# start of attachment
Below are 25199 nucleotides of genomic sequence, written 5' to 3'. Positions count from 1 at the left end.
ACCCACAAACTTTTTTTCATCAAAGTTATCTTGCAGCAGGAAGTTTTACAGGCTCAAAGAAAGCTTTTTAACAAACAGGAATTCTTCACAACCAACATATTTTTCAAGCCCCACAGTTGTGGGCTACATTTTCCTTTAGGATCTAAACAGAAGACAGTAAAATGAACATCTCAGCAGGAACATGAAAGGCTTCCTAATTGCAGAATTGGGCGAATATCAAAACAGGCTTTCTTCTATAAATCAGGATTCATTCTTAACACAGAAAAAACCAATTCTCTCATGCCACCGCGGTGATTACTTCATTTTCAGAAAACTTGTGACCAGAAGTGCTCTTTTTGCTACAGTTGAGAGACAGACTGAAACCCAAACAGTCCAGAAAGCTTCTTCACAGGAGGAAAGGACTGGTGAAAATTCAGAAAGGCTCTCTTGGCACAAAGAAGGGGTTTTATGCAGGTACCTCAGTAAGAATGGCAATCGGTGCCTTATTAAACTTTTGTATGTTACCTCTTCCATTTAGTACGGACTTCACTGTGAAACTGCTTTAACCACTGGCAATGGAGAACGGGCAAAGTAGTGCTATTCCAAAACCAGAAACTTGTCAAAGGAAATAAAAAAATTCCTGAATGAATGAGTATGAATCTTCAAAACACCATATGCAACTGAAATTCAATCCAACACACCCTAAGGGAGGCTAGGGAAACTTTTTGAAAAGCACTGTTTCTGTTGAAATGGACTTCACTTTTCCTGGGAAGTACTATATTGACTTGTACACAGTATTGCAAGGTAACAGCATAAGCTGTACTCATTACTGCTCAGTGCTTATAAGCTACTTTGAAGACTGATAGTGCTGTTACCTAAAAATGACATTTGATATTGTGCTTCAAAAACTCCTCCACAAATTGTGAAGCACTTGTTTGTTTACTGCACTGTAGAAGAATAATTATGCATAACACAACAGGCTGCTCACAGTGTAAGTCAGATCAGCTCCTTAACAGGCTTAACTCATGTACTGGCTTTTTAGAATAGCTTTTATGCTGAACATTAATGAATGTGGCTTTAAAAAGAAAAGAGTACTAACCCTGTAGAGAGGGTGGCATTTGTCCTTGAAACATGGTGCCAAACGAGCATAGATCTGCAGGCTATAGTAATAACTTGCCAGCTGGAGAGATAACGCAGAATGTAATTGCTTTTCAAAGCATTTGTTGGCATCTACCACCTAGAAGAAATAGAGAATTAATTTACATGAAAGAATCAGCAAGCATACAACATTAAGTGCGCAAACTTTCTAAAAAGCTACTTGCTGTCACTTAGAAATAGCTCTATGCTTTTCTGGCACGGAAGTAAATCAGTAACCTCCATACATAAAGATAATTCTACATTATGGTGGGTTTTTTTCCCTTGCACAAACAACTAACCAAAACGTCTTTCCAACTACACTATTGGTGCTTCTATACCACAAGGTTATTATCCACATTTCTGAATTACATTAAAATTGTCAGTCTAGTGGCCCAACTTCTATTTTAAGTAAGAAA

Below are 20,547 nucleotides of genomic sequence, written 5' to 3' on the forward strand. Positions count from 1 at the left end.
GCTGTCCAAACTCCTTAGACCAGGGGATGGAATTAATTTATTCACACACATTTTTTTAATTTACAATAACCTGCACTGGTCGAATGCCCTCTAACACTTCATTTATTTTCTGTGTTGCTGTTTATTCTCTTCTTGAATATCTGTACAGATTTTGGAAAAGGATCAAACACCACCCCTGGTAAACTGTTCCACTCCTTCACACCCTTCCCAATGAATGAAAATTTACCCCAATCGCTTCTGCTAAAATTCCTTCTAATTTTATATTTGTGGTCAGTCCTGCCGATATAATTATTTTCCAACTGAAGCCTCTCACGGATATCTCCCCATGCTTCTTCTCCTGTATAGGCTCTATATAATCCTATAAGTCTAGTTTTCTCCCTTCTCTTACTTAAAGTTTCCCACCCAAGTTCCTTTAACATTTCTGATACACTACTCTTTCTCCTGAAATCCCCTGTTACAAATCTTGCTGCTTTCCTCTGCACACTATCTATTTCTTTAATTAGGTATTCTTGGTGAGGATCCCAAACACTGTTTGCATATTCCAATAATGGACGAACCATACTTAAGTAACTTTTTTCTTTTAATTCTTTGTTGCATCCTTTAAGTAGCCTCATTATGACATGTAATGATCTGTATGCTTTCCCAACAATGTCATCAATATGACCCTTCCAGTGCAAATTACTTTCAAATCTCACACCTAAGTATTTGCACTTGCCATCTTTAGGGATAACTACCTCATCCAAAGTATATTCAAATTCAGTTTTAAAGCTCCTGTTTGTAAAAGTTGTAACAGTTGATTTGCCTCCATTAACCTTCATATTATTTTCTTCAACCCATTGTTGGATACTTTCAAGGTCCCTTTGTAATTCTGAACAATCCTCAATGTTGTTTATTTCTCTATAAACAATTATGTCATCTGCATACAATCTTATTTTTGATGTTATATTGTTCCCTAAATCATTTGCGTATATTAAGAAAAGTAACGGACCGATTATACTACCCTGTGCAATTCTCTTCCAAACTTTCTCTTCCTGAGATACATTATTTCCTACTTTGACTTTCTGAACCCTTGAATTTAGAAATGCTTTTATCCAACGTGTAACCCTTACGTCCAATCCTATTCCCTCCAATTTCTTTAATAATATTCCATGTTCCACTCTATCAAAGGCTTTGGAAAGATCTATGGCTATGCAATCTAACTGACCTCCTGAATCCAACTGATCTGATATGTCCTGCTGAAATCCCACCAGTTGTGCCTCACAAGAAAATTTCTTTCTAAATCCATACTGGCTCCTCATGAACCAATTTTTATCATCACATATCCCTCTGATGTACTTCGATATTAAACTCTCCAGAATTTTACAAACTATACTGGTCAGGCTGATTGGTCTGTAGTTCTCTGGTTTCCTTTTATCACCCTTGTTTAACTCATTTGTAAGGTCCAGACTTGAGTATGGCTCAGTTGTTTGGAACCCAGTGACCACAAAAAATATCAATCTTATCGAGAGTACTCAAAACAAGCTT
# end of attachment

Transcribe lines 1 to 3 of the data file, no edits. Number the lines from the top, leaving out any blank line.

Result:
Below are 25199 nucleotides of genomic sequence, written 5' to 3'. Positions count from 1 at the left end.
ACCCACAAACTTTTTTTCATCAAAGTTATCTTGCAGCAGGAAGTTTTACAGGCTCAAAGAAAGCTTTTTAACAAACAGGAATTCTTCACAACCAACATATTTTTCAAGCCCCACAGTTGTGGGCTACATTTTCCTTTAGGATCTAAACAGAAGACAGTAAAATGAACATCTCAGCAGGAACATGAAAGGCTTCCTAATTGCAGAATTGGGCGAATATCAAAACAGGCTTTCTTCTATAAATCAGGATTCATTCTTAACACAGAAAAAACCAATTCTCTCATGCCACCGCGGTGATTACTTCATTTTCAGAAAACTTGTGACCAGAAGTGCTCTTTTTGCTACAGTTGAGAGACAGACTGAAACCCAAACAGTCCAGAAAGCTTCTTCACAGGAGGAAAGGACTGGTGAAAATTCAGAAAGGCTCTCTTGGCACAAAGAAGGGGTTTTATGCAGGTACCTCAGTAAGAATGGCAATCGGTGCCTTATTAAACTTTTGTATGTTACCTCTTCCATTTAGTACGGACTTCACTGTGAAACTGCTTTAACCACTGGCAATGGAGAACGGGCAAAGTAGTGCTATTCCAAAACCAGAAACTTGTCAAAGGAAATAAAAAAATTCCTGAATGAATGAGTATGAATCTTCAAAACACCATATGCAACTGAAATTCAATCCAACACACCCTAAGGGAGGCTAGGGAAACTTTTTGAAAAGCACTGTTTCTGTTGAAATGGACTTCACTTTTCCTGGGAAGTACTATATTGACTTGTACACAGTATTGCAAGGTAACAGCATAAGCTGTACTCATTACTGCTCAGTGCTTATAAGCTACTTTGAAGACTGATAGTGCTGTTACCTAAAAATGACATTTGATATTGTGCTTCAAAAACTCCTCCACAAATTGTGAAGCACTTGTTTGTTTACTGCACTGTAGAAGAATAATTATGCATAACACAACAGGCTGCTCACAGTGTAAGTCAGATCAGCTCCTTAACAGGCTTAACTCATGTACTGGCTTTTTAGAATAGCTTTTATGCTGAACATTAATGAATGTGGCTTTAAAAAGAAAAGAGTACTAACCCTGTAGAGAGGGTGGCATTTGTCCTTGAAACATGGTGCCAAACGAGCATAGATCTGCAGGCTATAGTAATAACTTGCCAGCTGGAGAGATAACGCAGAATGTAATTGCTTTTCAAAGCATTTGTTGGCATCTACCACCTAGAAGAAATAGAGAATTAATTTACATGAAAGAATCAGCAAGCATACAACATTAAGTGCGCAAACTTTCTAAAAAGCTACTTGCTGTCACTTAGAAATAGCTCTATGCTTTTCTGGCACGGAAGTAAATCAGTAACCTCCATACATAAAGATAATTCTACATTATGGTGGGTTTTTTTCCCTTGCACAAACAACTAACCAAAACGTCTTTCCAACTACACTATTGGTGCTTCTATACCACAAGGTTATTATCCACATTTCTGAATTACATTAAAATTGTCAGTCTAGTGGCCCAACTTCTATTTTAAGTAAGAAA

Below are 20,547 nucleotides of genomic sequence, written 5' to 3' on the forward strand. Positions count from 1 at the left end.